devcon hwids =net

That will spit out a great deal of information, the ID’s that you are looking for are *VMnetAdapter1 and *VMnetAdapter8. You can disable them individually or do both with a wildcard

devcon disable *VMnetAdapter1
devcon disable *VMnetAdapter8


devcon disable *VMnetAdapter*

The former probably executes faster, the latter is simpler. I run with the adapters disabled and I only enable them whem I am running a VMWare session.

If you are running Windows 7, you should head to Windows Driver Kit (WDK) Version 7.1.0 Release N, which includes a version of devcon that will install under Win7 64bit.  If you have an older release of the WDK, you can extract the devcon.exe out manually.  A commenter left a link to a post that included the following instructions:

  1. Download the “Windows Driver Kit (WDK) 7.1.0 from MS, it is an ISO image of several hundreds meg in size.
  2. Using UniversalExtractor ( extract the ISO to a temporary folder.
  3. Again using UniversalExtractor, extract the install file “WDK\setuptools_x64fre.msi” to a temporary dir
  4. In that temporary dir you will find “WinDDK\7600.16385.win7_wdk.100208-1538\tools\devcon\amd64\devcon.exe”. It may be in a different folder hierarchy, but it should look like.

Along the way UniversalExtractor will prompt you with some warnings, just click OK. With Windows Vista and Windows 7, it will need elevated administrator rights to run.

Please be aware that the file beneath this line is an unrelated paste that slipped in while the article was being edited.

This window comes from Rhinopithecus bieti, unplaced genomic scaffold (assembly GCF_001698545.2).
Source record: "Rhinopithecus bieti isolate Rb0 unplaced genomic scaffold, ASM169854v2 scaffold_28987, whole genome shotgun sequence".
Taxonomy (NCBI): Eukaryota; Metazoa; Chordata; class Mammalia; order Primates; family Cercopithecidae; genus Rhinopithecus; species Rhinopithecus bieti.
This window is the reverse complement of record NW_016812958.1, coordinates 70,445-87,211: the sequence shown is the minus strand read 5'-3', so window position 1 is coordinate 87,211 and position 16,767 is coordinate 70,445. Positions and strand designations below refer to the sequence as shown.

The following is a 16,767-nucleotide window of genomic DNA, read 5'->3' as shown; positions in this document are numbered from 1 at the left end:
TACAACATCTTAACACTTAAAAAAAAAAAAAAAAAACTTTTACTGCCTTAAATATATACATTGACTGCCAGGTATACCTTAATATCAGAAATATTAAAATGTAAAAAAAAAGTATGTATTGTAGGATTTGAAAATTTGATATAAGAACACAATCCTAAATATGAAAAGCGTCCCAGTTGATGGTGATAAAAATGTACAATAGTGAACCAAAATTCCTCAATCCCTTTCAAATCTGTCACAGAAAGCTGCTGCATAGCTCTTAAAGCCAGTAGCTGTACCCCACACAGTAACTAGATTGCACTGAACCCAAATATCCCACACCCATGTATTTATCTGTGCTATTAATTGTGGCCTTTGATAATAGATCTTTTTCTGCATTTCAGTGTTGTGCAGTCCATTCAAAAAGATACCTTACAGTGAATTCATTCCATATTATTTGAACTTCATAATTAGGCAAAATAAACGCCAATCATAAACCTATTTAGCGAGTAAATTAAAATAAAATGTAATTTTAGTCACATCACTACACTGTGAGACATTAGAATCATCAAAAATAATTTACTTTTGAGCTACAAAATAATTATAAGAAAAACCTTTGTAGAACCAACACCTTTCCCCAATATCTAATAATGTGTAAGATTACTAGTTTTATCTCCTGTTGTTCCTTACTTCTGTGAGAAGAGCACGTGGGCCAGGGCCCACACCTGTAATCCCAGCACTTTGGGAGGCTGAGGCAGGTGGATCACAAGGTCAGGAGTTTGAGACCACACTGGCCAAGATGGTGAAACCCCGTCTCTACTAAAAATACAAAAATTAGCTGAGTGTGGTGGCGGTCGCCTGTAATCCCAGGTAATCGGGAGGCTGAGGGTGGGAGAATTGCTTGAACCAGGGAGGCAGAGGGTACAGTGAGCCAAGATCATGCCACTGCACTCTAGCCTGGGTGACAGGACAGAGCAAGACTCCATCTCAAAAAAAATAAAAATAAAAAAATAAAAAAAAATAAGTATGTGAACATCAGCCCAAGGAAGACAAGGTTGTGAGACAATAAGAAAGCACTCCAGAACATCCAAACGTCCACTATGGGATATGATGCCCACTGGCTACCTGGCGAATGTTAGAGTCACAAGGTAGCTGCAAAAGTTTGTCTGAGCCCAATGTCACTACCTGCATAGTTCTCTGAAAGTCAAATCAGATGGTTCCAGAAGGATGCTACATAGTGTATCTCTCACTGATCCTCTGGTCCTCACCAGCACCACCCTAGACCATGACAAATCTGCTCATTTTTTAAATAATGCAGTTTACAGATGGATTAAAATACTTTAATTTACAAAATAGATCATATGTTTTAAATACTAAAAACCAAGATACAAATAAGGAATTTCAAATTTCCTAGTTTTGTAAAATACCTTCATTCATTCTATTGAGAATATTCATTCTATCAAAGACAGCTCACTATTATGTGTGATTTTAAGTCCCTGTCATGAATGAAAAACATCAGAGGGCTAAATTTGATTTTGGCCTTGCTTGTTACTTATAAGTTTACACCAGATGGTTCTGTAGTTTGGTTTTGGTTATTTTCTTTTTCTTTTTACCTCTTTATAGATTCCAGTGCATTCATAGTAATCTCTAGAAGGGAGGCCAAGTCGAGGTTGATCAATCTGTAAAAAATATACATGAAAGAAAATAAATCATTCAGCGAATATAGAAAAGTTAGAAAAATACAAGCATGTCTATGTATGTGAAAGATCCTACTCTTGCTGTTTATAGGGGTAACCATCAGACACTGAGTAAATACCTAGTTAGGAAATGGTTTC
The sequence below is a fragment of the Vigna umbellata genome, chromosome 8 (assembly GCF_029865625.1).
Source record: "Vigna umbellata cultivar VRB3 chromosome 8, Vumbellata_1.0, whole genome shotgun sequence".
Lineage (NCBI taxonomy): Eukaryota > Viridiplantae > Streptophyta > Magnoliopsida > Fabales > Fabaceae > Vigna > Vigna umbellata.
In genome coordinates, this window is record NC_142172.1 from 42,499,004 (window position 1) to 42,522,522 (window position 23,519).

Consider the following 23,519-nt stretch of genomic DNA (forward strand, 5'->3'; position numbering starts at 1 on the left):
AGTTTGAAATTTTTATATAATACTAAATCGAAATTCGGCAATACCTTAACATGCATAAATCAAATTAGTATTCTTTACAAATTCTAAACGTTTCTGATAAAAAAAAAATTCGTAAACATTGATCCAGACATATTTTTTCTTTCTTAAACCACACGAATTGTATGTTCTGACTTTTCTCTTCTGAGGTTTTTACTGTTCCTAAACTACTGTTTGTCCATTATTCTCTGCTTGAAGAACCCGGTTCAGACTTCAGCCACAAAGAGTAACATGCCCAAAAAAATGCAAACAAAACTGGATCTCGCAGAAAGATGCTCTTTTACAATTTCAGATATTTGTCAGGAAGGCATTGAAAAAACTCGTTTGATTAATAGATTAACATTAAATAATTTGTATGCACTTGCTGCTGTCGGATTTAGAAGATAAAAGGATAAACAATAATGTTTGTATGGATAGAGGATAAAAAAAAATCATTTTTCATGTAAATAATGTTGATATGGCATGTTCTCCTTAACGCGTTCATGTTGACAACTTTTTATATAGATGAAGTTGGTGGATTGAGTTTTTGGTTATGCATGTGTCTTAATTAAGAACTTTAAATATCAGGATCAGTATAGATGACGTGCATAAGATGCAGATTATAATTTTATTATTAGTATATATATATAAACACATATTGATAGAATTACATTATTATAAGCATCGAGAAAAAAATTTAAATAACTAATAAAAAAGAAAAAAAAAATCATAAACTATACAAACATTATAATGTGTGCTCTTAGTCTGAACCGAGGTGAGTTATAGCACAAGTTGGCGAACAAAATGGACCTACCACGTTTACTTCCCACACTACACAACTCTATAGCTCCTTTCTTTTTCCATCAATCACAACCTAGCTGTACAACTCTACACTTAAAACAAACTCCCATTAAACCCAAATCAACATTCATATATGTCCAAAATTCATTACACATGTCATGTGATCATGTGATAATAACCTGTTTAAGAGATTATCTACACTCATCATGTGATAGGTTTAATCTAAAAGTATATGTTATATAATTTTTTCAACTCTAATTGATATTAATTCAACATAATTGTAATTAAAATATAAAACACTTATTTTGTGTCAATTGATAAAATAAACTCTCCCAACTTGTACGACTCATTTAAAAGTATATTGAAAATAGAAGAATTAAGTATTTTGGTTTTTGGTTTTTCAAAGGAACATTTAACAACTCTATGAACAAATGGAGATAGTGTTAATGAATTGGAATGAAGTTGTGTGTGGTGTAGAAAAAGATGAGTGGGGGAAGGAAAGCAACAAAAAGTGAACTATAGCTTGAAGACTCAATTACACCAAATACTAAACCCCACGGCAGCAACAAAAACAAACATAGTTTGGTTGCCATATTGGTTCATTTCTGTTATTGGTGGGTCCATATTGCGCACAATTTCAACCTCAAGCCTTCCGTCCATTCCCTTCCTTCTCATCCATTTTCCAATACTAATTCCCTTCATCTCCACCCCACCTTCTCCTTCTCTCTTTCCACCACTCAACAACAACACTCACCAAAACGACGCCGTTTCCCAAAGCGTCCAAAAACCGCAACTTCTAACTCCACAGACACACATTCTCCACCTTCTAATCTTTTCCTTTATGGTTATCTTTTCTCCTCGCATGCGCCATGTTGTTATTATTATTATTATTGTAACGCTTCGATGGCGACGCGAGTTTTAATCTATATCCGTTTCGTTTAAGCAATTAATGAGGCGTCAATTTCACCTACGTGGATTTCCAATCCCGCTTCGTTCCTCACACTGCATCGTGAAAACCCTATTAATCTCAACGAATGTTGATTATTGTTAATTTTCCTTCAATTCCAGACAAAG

Exceptions and Threads

Scott Allen has a good post about a difference in how unhandled exceptions are dealt with in .NET 2 from how they were handled in 1.1 In 1.1, if a thread has a unhandled exception, the app would continue to run and there wouldn’t be any notice of an error. In .NET 2.0, an unhandled exception in a thread will take out the app, just like if it had occurred in the main thread.

I’m not sure how other people will like that, but that’s good news in my book. If an unhandled exception is going to take down an application, then it should happen across the board, not just in the main thread.

One of the projects that I am working on now is a set of services (.NET 1.1) that collect data from 3rd party GPS vendors. They are multi-threaded and I have spent a good deal of time working on the concurrency issues and error handling. If one of the background collection threads goes down, I really want to know about. I have try/catch in all of the places that need it, but if I have missed something, I want it to go down in flames instead of pretending nothing has happened.